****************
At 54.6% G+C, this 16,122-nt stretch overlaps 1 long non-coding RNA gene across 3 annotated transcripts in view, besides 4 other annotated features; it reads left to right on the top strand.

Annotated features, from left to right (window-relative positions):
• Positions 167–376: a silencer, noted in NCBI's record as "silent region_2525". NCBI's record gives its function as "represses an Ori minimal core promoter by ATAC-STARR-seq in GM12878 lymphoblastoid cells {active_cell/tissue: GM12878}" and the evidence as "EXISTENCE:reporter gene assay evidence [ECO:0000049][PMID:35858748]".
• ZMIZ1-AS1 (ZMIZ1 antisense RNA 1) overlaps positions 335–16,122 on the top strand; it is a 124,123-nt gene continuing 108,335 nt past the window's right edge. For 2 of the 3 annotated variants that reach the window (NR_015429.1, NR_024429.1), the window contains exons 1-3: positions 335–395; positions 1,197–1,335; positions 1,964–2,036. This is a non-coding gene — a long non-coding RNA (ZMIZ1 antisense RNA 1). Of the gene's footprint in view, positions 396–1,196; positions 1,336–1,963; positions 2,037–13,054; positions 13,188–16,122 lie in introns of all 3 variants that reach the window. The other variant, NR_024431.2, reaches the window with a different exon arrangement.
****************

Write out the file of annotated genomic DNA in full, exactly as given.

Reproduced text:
At 54.6% G+C, this 16,122-nt stretch overlaps 1 long non-coding RNA gene across 3 annotated transcripts in view, besides 4 other annotated features; it reads left to right on the top strand.

Annotated features, from left to right (window-relative positions):
• Positions 167–376: a silencer, noted in NCBI's record as "silent region_2525". NCBI's record gives its function as "represses an Ori minimal core promoter by ATAC-STARR-seq in GM12878 lymphoblastoid cells {active_cell/tissue: GM12878}" and the evidence as "EXISTENCE:reporter gene assay evidence [ECO:0000049][PMID:35858748]".
• ZMIZ1-AS1 (ZMIZ1 antisense RNA 1) overlaps positions 335–16,122 on the top strand; it is a 124,123-nt gene continuing 108,335 nt past the window's right edge. For 2 of the 3 annotated variants that reach the window (NR_015429.1, NR_024429.1), the window contains exons 1-3: positions 335–395; positions 1,197–1,335; positions 1,964–2,036. This is a non-coding gene — a long non-coding RNA (ZMIZ1 antisense RNA 1). Of the gene's footprint in view, positions 396–1,196; positions 1,336–1,963; positions 2,037–13,054; positions 13,188–16,122 lie in introns of all 3 variants that reach the window. The other variant, NR_024431.2, reaches the window with a different exon arrangement.